How soybeans became China’s most powerful weapon in Trump’s trade war

Ohio, USA May 31, 2019, 02.22 PM(IST) May 31, 2019, 03.23 PM(IST) Written By: The Conversation

File photo of Chinese President Xi Jinping. Photograph:( Agencia EFE )

Story highlights

With the trade war in full swing, American soybean farmers are now among its biggest losers.

By Ian Sheldon

Soybeans may not seem all that useful in a war. Nonetheless, they’ve become China’s most important weapon in its ever-worsening trade conflict with the US.

China, the world’s biggest buyer of the crop, has reportedly stopped purchasing any American soybeans in retaliation for the Trump administration raising tariffs on $250 billion of Chinese goods. This is very bad news for US farmers.

While China’s targeting of soybeans may have come as something of a surprise to most Americans, to a professor of agricultural economics who studies international commodity markets for a living, this was not at all unexpected.

Even before the conclusion of the 2016 presidential race, trade analysts were already weighing the possibility that China might impose an embargo on US soybean imports based on protectionist rhetoric from both candidates.

As a result, with the trade war in full swing, American soybean farmers are now among its biggest losers.

Here are a few figures that show why.

Soybeans, by the numbers

Soybeans are a crucial part of the global food chain, particularly as a source of protein in the production of hogs and poultry.

The importance of China as a market for soybeans has been driven by an explosion in demand for meat as consumers switch from a diet dominated by rice to one where pork, poultry and beef play an important part. Chinese production of meat from those three animals surged 250 per cent from 1986 to 2012 and is projected to increase another 30 per cent by the end of the current decade. However, China is unable to produce enough animal feed itself, hence the need to import soybeans from the United States and Brazil.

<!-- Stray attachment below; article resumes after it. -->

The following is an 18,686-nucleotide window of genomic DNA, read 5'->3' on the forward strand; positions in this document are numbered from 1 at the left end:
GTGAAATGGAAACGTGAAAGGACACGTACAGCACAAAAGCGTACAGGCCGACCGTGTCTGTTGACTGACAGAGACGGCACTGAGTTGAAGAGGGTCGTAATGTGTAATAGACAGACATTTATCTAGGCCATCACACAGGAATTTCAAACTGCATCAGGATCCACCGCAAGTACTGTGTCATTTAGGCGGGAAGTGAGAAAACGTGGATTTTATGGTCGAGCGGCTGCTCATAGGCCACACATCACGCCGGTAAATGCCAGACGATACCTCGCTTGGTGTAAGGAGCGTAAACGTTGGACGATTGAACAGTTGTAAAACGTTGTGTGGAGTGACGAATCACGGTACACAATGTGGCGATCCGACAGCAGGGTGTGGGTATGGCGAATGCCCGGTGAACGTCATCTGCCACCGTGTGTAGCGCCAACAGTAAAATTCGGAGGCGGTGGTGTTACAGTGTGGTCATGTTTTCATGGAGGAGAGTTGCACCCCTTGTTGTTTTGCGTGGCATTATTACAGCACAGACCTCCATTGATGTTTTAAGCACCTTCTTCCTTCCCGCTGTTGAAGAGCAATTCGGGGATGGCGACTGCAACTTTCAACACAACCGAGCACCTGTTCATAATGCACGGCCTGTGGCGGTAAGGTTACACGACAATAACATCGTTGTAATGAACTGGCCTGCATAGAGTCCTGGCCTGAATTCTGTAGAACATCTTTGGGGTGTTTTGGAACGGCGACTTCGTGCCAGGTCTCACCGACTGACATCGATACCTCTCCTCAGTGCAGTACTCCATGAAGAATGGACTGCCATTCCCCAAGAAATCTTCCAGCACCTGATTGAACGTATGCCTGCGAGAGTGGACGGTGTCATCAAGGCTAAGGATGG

In 2017, the US accounted for $21.4 billion worth of global soybean exports, the second largest after its main competitor Brazil, which exported $25.7 billion.

Back in 2017, that was good news for American farmers, when US exports made up about a third of Chinese purchases, or $13.9 billion. That made soybeans the United States’ second-most valuable export to China after airplanes.

But US exports to China have fallen dramatically since China slapped a 25 per cent tariff on Americans soybeans last April as part of its initial response to President Donald Trump’s trade war.

In the current farm marketing year, which began September 1, US farmers have exported just 5.9 million metric tons of soybeans to China, compared with an average of 29 million at the same point during the previous three years – or about 80 per cent less.

That’s why the tariffs have tremendous potential to hurt farmers in my state of Ohio, where soybeans were the number one agricultural export in 2017 at $1.3 billion. China is the state’s largest export market.

And yet nationally, Ohio is just the seventh-largest exporter of soybeans, after Illinois, Iowa, Minnesota, Nebraska, Indiana and Missouri, all of which are suffering from the tariffs.

Not only do farmers stand to lose out by giving up market share to Brazilian farmers, but soybean prices at the port of New Orleans have fallen as well and are currently $9.35 a bushel compared with $10.82 per b\ushel a year ago. This has hurt incomes and created a double whammy for Midwest farms.

(Ian Sheldon is Chair in Agricultural Marketing, Trade and Policy, The Ohio State University)

(This article was originally published on The Conversation. Read the original article)

(Disclaimer: The opinions expressed above are the personal views of the author and do not reflect the views of ZMCL.) 

Read in App